A primary source document is considered to be the closest source you can find to an actual event or person. So for example, when I wanted to do a paper on the man who built many of the historical homes on the Appomattox River, I didn’t read a book about him. Instead, I went to the historical society library in Richmond and had them pull everything he had ever personally written – from letters to diaries to inventories and wills. Those documents painted a more accurate picture of the man than one painted by someone else who had their personal interpretation of his life added to the mix.

So what does this have to do with Christian parenting? For Christians, our primary source document is the Bible. (I’m not ignoring the translation aspect, but that’s a more advanced level of this topic.) All other writings on the topic are considered at best a secondary source. Any book on Christianity. Any theology treatise. Any commentary. Any document written by someone and not included in the Bible is a secondary source.

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The Most Important Thing to Teach Your Children About Modesty

The Most Important Thing to Teach Your Kids About Modesty - Parenting Like Hannah

Colonial Laundry

“Play not the Peacock, looking everywhere about you to see if you be well deck’t.” Unless you are a huge history fan, you probably didn’t know George Washington had a list of rules to live by that he shared with others. (This was rule #54!) He was known for his humility or modesty and thought it was an important quality of well bred people.

In modern society, modesty has come to mean how much of the naked body a female exposes to the world. I remember vividly having to measure the distance between the bottom of my shorts and my knees in order to attend summer Bible camp. While we don’t want our kids to have clothing that exposes private areas, I always bristled at the idea that it was somehow my fault if a man lusted after me. I had been in urban areas enough times to have men catcall in the middle of winter when everything was covered but my eyes. I wasn’t convinced an extra inch of covered leg would matter to those men.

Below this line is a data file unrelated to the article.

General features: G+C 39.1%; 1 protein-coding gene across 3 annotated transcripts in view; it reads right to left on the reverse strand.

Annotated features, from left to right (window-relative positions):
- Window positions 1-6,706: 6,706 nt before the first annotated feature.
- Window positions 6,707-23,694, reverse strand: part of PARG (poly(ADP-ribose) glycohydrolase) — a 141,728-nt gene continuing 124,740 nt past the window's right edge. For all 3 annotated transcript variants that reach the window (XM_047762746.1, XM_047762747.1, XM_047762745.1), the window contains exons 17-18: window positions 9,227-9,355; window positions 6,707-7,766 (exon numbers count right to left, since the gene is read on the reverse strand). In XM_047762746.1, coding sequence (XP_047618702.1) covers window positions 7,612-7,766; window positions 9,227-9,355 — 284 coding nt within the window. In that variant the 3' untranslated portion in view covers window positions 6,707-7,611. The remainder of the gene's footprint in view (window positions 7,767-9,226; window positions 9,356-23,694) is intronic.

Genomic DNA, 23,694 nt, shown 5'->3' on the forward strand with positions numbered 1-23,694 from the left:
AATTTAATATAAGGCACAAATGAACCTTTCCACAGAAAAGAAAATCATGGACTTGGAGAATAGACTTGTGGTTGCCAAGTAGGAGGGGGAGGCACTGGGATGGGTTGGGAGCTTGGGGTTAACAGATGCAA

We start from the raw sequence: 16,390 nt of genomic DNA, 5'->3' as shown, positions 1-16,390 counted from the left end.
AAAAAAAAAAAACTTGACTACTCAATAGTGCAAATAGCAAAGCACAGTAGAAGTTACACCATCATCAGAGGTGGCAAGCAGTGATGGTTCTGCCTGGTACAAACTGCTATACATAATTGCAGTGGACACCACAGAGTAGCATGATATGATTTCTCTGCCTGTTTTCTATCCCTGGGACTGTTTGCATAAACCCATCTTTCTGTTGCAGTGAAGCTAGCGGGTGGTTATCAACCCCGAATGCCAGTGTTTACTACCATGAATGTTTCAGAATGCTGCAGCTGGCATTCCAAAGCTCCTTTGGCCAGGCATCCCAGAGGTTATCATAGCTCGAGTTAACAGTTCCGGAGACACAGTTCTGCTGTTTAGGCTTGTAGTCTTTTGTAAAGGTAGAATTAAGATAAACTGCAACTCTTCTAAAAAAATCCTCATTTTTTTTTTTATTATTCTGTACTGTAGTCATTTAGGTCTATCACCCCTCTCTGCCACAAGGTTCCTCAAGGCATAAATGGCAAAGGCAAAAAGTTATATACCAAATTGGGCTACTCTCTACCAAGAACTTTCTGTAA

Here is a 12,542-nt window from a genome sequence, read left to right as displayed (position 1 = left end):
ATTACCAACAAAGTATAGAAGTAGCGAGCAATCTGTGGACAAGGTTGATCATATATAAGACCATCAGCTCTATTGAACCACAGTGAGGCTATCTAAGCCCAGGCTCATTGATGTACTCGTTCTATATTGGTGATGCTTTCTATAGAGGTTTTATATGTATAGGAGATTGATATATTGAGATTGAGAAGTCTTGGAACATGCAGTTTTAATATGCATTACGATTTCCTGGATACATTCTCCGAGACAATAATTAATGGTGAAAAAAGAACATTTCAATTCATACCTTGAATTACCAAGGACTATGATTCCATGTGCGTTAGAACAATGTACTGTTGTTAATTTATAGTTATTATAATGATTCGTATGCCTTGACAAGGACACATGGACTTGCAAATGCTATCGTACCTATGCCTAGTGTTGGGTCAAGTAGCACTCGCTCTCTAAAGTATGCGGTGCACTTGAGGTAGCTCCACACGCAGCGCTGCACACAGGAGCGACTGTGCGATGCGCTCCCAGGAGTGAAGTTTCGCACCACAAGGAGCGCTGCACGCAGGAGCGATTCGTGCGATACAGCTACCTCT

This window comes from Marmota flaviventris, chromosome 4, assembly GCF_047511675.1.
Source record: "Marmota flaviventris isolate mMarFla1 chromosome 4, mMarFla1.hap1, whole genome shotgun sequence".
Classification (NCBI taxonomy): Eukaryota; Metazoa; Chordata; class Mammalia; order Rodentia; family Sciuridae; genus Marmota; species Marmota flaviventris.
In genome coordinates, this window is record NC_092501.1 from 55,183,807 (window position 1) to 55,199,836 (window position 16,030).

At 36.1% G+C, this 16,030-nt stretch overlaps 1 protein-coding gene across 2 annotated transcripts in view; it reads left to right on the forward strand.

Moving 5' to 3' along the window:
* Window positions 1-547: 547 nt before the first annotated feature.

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Join Our New Parenting Like Hannah Community

Join Our New Parenting Like Hannah Community - Parenting Like HannahWe are so excited about our latest free resource for Christian parents! Many of you have been asking for a private community Facebook group. We heard you and it’s live now! The Parenting Like Hannah Community is a safe place for Christian parents to be encouraged and challenged on their Christian parenting journey.

 

Community members will have access to special content including:
– live chats
– in depth discussions of blog content
– first look at new resources
– priority registration for learning intensives
– opportunities to have your parenting questions answered by more experienced moms

Fix these words of mine in your hearts and minds; tie them as symbols on your hands and bind them on your foreheads. Teach them to your children, talking about them when you sit at home and when you walk along the road, when you lie down and when you get up. (Deuteronomy 11:18-19 NIV)